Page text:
Music has that amazing ability to transport you back in time and to another place. Whether it is listening to, reading, or watching; music is a powerful way of expressing thoughts and emotions from a different time.
While the music collection here at the Air Force Museum is on the smaller side, we can still learn so much about the music that was played, sung, and listened to during the last 100 years. Most of the collection contains music from pilots who served in the Pacific during World War Two, as well as aviation milestones.
Music was an escape, a way for soldiers and pilots to forget about the horrors they were currently enduring and instead remember past happier occasions and memories of home. Music provided an outlet to help cope with the traumas and stresses that were brought on by war, and one way of achieving this was by using humour.
Musical lyrics, the lyrics or words of a song, give an interesting insight into life during the wars. Many of the lyrics in the collection are parodies of popular songs. The collection contains a parody aptly named An Air Force Farewell, which is sung to the World War II song made popular by Vera Lynn, Bless ‘em All. The parody
‘An Air Force Farewell’
‘Isa Lei – a Fijian Melody’
The collection also contains sheet music. One very cool example is the music Isa Lei, a Fijian melody, and an accompanying foxtrot, written and arranged by Lieutenant A. W. Caten, the Bandmaster from the Fijian Defence Force. The song contains three verses and one chorus in Fijian and with an English translation and was performed by the Royal New Zealand Air Force (RNZAF) band on its tour in the Pacific during World War Two. The front cover has been signed by members of the RNZAF band, and inside is a handwritten list of the islands in the Pacific the RNZAF band visited during World War Two, including many islands in Fiji, the Solomon Islands, and New Caledonia.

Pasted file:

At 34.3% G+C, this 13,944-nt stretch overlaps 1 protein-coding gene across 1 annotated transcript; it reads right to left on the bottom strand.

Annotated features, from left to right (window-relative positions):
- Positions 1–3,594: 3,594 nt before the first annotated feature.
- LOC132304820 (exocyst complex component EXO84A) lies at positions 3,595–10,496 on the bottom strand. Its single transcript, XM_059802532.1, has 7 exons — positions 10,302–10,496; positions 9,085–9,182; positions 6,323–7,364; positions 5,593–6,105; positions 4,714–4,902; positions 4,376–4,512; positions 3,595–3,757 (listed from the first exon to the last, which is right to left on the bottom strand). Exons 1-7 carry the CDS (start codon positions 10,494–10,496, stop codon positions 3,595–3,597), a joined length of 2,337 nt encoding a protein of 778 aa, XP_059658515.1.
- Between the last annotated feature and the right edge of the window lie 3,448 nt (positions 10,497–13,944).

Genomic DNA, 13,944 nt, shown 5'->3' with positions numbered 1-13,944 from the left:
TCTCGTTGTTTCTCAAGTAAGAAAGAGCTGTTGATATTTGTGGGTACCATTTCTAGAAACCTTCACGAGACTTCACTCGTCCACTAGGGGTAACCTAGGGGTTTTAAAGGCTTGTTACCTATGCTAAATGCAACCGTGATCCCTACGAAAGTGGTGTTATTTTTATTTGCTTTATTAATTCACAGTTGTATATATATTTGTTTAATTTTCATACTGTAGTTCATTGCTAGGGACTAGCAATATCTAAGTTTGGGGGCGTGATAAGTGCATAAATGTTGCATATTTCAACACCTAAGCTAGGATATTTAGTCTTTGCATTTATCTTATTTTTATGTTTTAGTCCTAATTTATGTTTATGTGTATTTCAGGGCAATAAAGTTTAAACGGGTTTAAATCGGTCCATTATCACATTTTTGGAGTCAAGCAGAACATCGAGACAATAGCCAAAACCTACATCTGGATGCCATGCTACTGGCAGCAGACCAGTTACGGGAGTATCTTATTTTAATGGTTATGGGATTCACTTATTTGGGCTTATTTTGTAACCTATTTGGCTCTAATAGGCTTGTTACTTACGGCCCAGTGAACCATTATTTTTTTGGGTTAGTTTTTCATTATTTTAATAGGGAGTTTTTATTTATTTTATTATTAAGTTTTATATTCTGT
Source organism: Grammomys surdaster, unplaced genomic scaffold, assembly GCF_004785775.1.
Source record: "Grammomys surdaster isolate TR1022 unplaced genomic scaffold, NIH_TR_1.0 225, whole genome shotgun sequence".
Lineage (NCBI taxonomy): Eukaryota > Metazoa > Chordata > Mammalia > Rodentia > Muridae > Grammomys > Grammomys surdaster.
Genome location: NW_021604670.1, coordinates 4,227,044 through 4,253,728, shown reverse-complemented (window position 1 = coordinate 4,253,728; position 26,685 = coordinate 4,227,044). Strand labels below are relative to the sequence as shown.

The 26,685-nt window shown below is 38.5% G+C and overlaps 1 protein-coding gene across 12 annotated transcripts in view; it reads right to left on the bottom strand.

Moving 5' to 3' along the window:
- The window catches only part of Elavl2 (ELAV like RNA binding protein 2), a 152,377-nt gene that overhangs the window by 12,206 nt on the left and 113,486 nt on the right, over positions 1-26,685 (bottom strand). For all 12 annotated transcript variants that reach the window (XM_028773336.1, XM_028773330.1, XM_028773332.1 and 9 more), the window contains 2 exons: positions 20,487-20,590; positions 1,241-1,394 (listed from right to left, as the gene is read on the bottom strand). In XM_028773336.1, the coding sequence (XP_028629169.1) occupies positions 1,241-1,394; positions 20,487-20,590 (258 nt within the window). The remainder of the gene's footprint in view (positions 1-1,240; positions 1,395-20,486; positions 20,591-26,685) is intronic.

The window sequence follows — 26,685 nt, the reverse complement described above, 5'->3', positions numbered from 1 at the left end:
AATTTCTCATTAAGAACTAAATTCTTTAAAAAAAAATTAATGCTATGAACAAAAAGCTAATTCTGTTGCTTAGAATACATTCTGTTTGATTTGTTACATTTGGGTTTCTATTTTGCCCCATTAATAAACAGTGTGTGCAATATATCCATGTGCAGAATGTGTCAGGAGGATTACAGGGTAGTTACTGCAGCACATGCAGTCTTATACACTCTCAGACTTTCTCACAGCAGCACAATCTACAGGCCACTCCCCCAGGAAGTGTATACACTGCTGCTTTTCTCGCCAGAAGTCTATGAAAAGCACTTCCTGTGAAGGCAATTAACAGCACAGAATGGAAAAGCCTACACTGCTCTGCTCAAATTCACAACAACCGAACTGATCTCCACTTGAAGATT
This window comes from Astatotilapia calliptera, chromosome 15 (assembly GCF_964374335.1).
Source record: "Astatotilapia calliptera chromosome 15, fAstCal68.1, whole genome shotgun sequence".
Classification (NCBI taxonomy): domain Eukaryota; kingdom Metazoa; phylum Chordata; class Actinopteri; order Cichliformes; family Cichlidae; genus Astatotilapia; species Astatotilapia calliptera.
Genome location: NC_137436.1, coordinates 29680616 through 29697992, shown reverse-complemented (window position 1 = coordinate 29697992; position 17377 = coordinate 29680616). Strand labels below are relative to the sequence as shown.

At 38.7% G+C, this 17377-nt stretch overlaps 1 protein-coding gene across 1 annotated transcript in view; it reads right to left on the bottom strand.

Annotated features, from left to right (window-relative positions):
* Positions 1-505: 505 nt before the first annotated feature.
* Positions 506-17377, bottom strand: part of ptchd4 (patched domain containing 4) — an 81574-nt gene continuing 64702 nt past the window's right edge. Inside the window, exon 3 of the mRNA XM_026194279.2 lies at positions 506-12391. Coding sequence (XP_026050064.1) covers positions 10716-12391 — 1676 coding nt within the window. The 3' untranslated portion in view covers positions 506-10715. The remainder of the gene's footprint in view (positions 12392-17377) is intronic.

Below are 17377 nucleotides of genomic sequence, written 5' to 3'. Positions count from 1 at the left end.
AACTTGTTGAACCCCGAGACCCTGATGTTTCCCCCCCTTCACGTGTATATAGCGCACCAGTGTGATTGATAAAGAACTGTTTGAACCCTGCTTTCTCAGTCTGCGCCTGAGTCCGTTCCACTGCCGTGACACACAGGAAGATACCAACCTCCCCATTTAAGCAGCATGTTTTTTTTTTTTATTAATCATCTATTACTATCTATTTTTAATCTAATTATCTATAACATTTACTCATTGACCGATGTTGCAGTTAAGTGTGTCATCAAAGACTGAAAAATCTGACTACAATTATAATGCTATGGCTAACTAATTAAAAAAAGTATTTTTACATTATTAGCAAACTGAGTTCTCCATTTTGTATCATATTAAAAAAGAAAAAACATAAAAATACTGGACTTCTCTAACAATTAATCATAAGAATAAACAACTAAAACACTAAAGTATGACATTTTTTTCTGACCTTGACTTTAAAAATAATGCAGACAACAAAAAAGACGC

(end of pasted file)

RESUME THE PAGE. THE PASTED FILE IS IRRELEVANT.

‘Flower of the Sky’
Another interesting piece of music is Flower of the Sky, with words and music by Elaine Moody and Jack Maybury. This song was written and composed to celebrate the extraordinary and record-breaking accomplishment of Rotorua born Jean Batten’s solo flight from England to New Zealand in 1936. The song title’s name Flower of the Sky is named after a nickname she received after she became the first woman to fly across the South Atlantic, flying from England to South America in 1935.
‘Chansons de la BBC’
Songbooks, books that contain many song lyrics are also found in the collection. One particularly fascinating songbook is titled, Chansons de la BBC: Les chansons que vous avez entendues à la radio vous sont apportées par vos amis de la R.A.F. This roughly translates to Songs of the BBC: Songs you heard on the radio are brought to you by your friends from the RAF (Royal Air Force). This musical propaganda would have been dropped over France by the RAF during World War Two and would have been an encouragement to listen to the BBC, rather than listen to German radio stations. The songbook contains many different songs referring to Hitler and the Nazis, with each song containing a small coloured illustration, a single melodic tune, and the remaining verses underneath.
Music is a fascinating way to study how people thought and felt and allows us to take a journey back in time.
Guest Blogger – Eleanor King
Eleanor King is based in Christchurch. She has just completed a Post Graduate Diploma in the Information Studies Program of the School of Information Management, Victoria University of Wellington, and is wanting to pursue a career in managing archives. Earlier in 2018, she spent some time working in the Air Force Museum Archives learning some practical archival skills, which included cataloguing and housing out sheet music and lyric collections.